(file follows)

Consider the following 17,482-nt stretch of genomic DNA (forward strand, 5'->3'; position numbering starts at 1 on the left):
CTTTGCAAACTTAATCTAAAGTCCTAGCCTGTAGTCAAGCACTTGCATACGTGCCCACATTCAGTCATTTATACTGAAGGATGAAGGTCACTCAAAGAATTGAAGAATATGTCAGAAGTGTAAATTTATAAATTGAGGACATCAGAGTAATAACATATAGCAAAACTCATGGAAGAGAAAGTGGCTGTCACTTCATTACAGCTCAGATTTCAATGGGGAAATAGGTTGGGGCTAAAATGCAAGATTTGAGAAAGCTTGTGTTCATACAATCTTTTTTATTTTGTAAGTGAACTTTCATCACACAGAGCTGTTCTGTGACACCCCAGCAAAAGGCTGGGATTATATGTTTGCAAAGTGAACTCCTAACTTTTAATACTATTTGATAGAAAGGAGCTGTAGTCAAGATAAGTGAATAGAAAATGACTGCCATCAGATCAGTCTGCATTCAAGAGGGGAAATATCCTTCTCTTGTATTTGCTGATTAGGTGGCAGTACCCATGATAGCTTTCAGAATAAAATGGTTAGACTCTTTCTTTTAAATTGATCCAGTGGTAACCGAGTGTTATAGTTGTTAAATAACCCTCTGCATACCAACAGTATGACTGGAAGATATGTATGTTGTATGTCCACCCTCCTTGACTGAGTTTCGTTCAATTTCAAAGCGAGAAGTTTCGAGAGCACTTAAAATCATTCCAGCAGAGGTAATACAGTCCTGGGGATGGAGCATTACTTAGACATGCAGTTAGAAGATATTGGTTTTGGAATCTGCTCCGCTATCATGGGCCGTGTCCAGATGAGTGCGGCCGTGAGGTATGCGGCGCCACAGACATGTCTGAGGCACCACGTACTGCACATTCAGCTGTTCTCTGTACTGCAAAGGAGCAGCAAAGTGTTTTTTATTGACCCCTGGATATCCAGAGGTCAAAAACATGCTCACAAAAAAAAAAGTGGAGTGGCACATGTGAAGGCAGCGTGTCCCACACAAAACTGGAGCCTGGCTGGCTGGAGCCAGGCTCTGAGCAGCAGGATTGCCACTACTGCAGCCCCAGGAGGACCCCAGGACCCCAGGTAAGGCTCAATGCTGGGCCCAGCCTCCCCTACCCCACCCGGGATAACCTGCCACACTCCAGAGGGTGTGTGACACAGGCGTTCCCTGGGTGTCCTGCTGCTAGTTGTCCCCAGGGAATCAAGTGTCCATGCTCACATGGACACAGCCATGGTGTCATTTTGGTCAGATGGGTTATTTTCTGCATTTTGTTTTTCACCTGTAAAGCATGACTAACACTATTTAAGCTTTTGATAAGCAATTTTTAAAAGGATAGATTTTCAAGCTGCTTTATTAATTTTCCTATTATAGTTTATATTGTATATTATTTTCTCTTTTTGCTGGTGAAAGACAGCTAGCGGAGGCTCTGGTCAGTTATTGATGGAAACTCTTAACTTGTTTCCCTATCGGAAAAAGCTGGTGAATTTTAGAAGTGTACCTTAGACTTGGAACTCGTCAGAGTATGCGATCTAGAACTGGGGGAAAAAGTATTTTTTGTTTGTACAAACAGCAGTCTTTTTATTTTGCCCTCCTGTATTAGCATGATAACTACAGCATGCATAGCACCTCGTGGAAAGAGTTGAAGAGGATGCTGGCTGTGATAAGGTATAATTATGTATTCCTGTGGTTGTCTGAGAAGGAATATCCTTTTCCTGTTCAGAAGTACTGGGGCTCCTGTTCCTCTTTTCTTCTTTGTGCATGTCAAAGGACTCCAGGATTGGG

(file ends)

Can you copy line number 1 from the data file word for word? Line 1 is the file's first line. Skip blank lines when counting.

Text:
Consider the following 17,482-nt stretch of genomic DNA (forward strand, 5'->3'; position numbering starts at 1 on the left):